November 13, 2108
Catch and Release?
The origin of Sadie Hawkins Day is, no doubt, an anachronism to the young people of today who would be simultaneously surprised and offended by it. But on November 13, 1937, the event was introduced in a popular comic strip and soon, in the vernacular of today, went viral.
For those who have never heard the term, it was cartoonist Al Capp who, in his syndicated comic Lil’ Abner, wrote it as a plot-line device.
According to the Infallible Wikipedia:
“In Li’l Abner, Sadie Hawkins was the daughter of one of Dogpatch’s earliest settlers, Hekzebiah Hawkins. The ‘homeliest gal in all them hills,’ she grew frantic waiting for suitors. When she reached the age of 35, still a spinster, her father was worried about Sadie living at home for the rest of her life. In desperation, he called together all the unmarried men of Dogpatch and declared it ‘Sadie Hawkins Day’. A foot race was decreed, with Sadie pursuing the town’s eligible bachelors. She was specifically interested in a handsome boy named Adam who was already in a courtship with a cute girl, Theresa, whose father was the area’s largest potato farmer, Bill Richmand, and, unlike Sadie, had a number of courtship offers. Adam was invited to the race because Miss Theresa and Adam weren’t actually engaged. With matrimony as the consequence of losing the foot race, the bachelors of the town were running for their freedom. Adam scored fourth place out of 10, leaving John Jonston as Sadie’s prize. It is possible that the concept’s origins are in an inversion of the myth of Atalanta, who, reluctant to marry, agreed to wed whoever could outrun her in a footrace.
‘When ah fires [my gun], all o’ yo’ kin start a-runnin! When ah fires agin—- after givin’ yo’ a fair start—- Sadie starts a runnin’. Th’ one she ketches’ll be her husbin.’
The town spinsters decided that this was a good idea, so they made Sadie Hawkins Day a mandatory yearly event, much to the chagrin of Dogpatch’s bachelors. If a woman caught a bachelor and dragged him, kicking and screaming, across the finish line before sundown, by law he had to marry her.”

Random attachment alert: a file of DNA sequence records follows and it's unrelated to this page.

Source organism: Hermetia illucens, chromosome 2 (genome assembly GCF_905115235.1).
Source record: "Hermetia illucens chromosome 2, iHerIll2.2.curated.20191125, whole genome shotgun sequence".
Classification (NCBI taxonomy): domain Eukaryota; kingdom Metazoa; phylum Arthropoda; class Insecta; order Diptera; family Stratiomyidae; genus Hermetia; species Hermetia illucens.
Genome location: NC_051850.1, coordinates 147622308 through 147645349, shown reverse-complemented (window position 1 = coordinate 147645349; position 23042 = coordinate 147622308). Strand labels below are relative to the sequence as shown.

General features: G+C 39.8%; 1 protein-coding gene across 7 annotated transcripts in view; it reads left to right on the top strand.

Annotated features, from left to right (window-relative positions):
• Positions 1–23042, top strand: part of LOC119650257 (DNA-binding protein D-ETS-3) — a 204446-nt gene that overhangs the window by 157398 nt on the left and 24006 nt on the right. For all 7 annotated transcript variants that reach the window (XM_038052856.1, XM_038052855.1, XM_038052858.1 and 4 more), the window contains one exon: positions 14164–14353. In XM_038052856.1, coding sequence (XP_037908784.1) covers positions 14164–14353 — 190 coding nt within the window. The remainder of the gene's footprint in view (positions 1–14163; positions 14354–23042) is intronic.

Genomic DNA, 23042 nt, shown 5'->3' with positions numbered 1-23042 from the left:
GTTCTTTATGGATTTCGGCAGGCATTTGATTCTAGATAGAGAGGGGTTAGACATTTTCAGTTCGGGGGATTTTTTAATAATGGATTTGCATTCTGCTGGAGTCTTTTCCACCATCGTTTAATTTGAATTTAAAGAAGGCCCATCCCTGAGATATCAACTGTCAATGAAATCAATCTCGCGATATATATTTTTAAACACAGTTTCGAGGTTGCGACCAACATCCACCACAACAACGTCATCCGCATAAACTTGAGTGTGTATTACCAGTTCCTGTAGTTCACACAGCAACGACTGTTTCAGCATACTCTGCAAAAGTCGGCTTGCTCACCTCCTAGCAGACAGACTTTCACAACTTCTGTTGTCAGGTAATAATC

The idea caught on and, just two years later, an article in Time magazine claimed over 200 Sadie Hawkins dances were being held that year at colleges throughout the United States. By 1952 it was estimated that the annual November event was celebrated in 40,000 venues!
Even today, Sadie Hawkins festivities remain popular in the mid-west and south and women – perhaps still shy about asking a boy out – can feel free to pursue the guy of their dreams on November 13.
When I was a teenager, Tolo was our high school version of Sadie Hawkins Day. Apparently a Tolo Dance is unique to the Pacific Northwest. It was started at the University of Washington by Mortar Board, an all women’s honorary society, known there as the Tolo Club. The first dance held by the Tolo Club was conceived as a fundraiser. Like a Sadie Hawkins Day dance, it was the girls who asked the boys.
But back to high school. There was something frightening about the concept of asking a guy to go out. What if he said ‘no’? What if he told his friends and laughed about you behind your back? What if, what if, what if…
And yet somehow I screwed up the courage to ask one my junior year. His name was Mel, he was a senior, and he was an assistant editor on the yearbook staff. We had worked together on the annual since the beginning of school. I thought he was cute, had a good sense of humor, and would be fun to ask to Tolo.
In those days people didn’t do crazy things to ask someone, you just waited until the person was alone and then swoop in. Perhaps I asked him during class one day. I’m pretty sure I’ve tried to block the incident from my memory because I don’t recall exactly how or when I asked him. All I know is that I did and that he said he would.
When the day of the big event arrived I was a wreck, obsessing over what I had chosen to wear (Don’t judge – all I can say is that double knit was a thing in 1973). And obsessing over what we would talk about all evening and if he really wanted to even go with me.
So we went to Tolo, danced, hung out with Mort (editor of the annual that year) and his date a bit, made small talk, and then Mel took me home. The evening ended with a polite ‘thanks for asking me, I had a good time’ verbal handshake and then he left.
Afterwards I was determined to not let the less than stellar date affect our friendship in class and things went back to normal. Mel’s most famous moment in high school occurred a few months later in the spring of 1974 when he became the one and only student at Eisenhower High School to – at an after school track meet – participate in the nationwide phenomenon of … streaking! He graduated that June – in cap and gown – and I have never seen him again.
The next year there was no way I going to put myself through another awkward evening. I stayed on the sidelines and have never regretted that decision.
What the experience of asking Mel to Tolo did for me was two things:
- First, it made me totally appreciate the challenge for men – at least in my day – of having to read the tea leaves of a woman’s interest levels. It’s darn intimidating to figure out if she’ll say ‘yes’ or ‘no.’
- Second, from experiences such as that, I gained valuable insight which has made it easier to penetrate the heads of the fictional characters I write. If I can conjure up the way I felt when I asked someone out or endured an awkward date, then I can imagine a character – male or female – having similar trepidation’s.
So here’s to Sadie Hawkins day… hope you ladies out there looking to ask that perfect guy out on a date find a keeper. Otherwise, there’s always catch and release.
A couple of links for you: